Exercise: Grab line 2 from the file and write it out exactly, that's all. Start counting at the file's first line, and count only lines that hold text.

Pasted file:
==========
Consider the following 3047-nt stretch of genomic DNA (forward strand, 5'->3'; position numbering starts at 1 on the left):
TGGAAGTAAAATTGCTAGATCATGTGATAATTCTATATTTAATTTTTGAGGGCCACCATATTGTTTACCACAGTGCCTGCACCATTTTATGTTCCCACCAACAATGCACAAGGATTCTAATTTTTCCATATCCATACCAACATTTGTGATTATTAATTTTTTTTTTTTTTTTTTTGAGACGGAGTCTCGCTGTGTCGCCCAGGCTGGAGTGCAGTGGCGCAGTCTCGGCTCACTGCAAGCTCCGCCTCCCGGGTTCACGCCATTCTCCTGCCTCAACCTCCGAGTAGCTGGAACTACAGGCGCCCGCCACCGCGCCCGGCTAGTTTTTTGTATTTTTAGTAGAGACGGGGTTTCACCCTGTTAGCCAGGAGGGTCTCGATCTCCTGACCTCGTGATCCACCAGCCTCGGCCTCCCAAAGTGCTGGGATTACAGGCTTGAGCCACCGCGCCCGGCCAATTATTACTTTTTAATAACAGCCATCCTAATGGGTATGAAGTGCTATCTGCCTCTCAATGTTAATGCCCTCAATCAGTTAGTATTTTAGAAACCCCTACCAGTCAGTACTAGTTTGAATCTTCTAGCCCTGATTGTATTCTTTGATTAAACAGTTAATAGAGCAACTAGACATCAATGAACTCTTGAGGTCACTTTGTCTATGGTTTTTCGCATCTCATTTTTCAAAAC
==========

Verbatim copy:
TGGAAGTAAAATTGCTAGATCATGTGATAATTCTATATTTAATTTTTGAGGGCCACCATATTGTTTACCACAGTGCCTGCACCATTTTATGTTCCCACCAACAATGCACAAGGATTCTAATTTTTCCATATCCATACCAACATTTGTGATTATTAATTTTTTTTTTTTTTTTTTTGAGACGGAGTCTCGCTGTGTCGCCCAGGCTGGAGTGCAGTGGCGCAGTCTCGGCTCACTGCAAGCTCCGCCTCCCGGGTTCACGCCATTCTCCTGCCTCAACCTCCGAGTAGCTGGAACTACAGGCGCCCGCCACCGCGCCCGGCTAGTTTTTTGTATTTTTAGTAGAGACGGGGTTTCACCCTGTTAGCCAGGAGGGTCTCGATCTCCTGACCTCGTGATCCACCAGCCTCGGCCTCCCAAAGTGCTGGGATTACAGGCTTGAGCCACCGCGCCCGGCCAATTATTACTTTTTAATAACAGCCATCCTAATGGGTATGAAGTGCTATCTGCCTCTCAATGTTAATGCCCTCAATCAGTTAGTATTTTAGAAACCCCTACCAGTCAGTACTAGTTTGAATCTTCTAGCCCTGATTGTATTCTTTGATTAAACAGTTAATAGAGCAACTAGACATCAATGAACTCTTGAGGTCACTTTGTCTATGGTTTTTCGCATCTCATTTTTCAAAAC